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Ben Revere and the Anatomy of a Great Catch

Ben Revere made a spectacular catch last night. But was it a good play? The two are very different.

Look, I can fly!
Look, I can fly!

Ben Revere made what could be the catch of the year last night. In the bottom of the second inning with no outs and Jay Bruce on second, Todd Frazier nailed a Cliff Lee pitch and hit a scorching low fly ball to deep center field, just a bit to the right of dead center. Revere picked it up quickly and ran full speed to his left and back. The ball appeared to be going over his head until Revere, at the last second, lept and caught the ball while being fully laid out in almost a flight position. Amazingly, he didn't drop the ball upon landing. Instead, he got up and was able to hit the relay man to double Bruce off first, who had already rounded second and had no chance.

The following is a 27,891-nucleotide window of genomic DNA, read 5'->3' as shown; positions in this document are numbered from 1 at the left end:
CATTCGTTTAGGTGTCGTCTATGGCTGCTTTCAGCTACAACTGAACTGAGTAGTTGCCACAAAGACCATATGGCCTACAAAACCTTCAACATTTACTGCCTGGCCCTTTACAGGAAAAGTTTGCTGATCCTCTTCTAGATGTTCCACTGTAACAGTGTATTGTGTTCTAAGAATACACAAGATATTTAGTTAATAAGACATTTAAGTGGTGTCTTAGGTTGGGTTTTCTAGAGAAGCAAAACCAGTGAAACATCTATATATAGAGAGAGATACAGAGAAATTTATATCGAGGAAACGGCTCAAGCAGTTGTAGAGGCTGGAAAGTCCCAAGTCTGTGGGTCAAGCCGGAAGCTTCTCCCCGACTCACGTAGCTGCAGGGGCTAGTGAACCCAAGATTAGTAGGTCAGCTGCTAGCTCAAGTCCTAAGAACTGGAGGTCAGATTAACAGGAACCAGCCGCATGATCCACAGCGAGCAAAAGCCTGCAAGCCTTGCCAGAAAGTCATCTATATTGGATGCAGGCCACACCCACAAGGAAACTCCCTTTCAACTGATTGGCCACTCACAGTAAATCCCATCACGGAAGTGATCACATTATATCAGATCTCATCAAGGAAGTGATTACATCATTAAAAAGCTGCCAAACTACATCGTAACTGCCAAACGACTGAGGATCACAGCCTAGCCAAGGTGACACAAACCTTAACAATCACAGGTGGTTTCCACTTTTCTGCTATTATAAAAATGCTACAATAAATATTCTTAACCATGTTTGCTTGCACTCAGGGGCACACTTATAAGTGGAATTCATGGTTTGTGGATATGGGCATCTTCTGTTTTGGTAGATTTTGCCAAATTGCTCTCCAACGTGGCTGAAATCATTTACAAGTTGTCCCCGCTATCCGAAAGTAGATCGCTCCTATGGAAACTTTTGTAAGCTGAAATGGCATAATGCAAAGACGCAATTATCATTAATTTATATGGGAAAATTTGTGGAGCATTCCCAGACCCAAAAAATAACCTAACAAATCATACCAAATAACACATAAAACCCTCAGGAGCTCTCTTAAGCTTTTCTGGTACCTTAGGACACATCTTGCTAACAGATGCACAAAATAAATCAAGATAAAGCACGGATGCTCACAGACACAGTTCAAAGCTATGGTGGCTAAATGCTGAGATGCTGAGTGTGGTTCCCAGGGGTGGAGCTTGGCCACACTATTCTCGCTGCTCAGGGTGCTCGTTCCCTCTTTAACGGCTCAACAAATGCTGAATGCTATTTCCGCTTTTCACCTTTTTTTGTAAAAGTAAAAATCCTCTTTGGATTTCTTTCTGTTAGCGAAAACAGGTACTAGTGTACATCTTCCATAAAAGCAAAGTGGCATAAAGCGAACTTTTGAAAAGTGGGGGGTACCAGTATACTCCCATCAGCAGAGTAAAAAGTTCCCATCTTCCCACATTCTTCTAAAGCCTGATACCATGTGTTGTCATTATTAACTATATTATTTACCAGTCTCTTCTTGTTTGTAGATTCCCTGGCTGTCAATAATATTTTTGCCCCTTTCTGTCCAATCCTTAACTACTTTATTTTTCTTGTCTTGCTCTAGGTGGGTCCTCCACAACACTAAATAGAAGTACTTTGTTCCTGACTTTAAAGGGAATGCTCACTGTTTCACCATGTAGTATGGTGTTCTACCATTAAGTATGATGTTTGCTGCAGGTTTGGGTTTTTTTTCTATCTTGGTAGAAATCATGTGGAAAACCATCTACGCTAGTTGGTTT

The play was so good, it got a "wow" from the unflappable Cliff Lee (at 0:19), a freak-out from Scott Franzke (0:40), and a laugh from Charlie Manuel (1:40). The clip below has the play from three different broadcast perspectives. It's worth watching the entire thing to marvel at just how amazing the catch was.

There is no doubt that Revere made a sensational catch, one that we're going to see again and again this year (and beyond). Nothing in what I'm writing here is meant to detract from how incredible the catch was.

But I want to write here to think about how a great catch is not necessarily the result of a great play. In fact, the two are entirely different.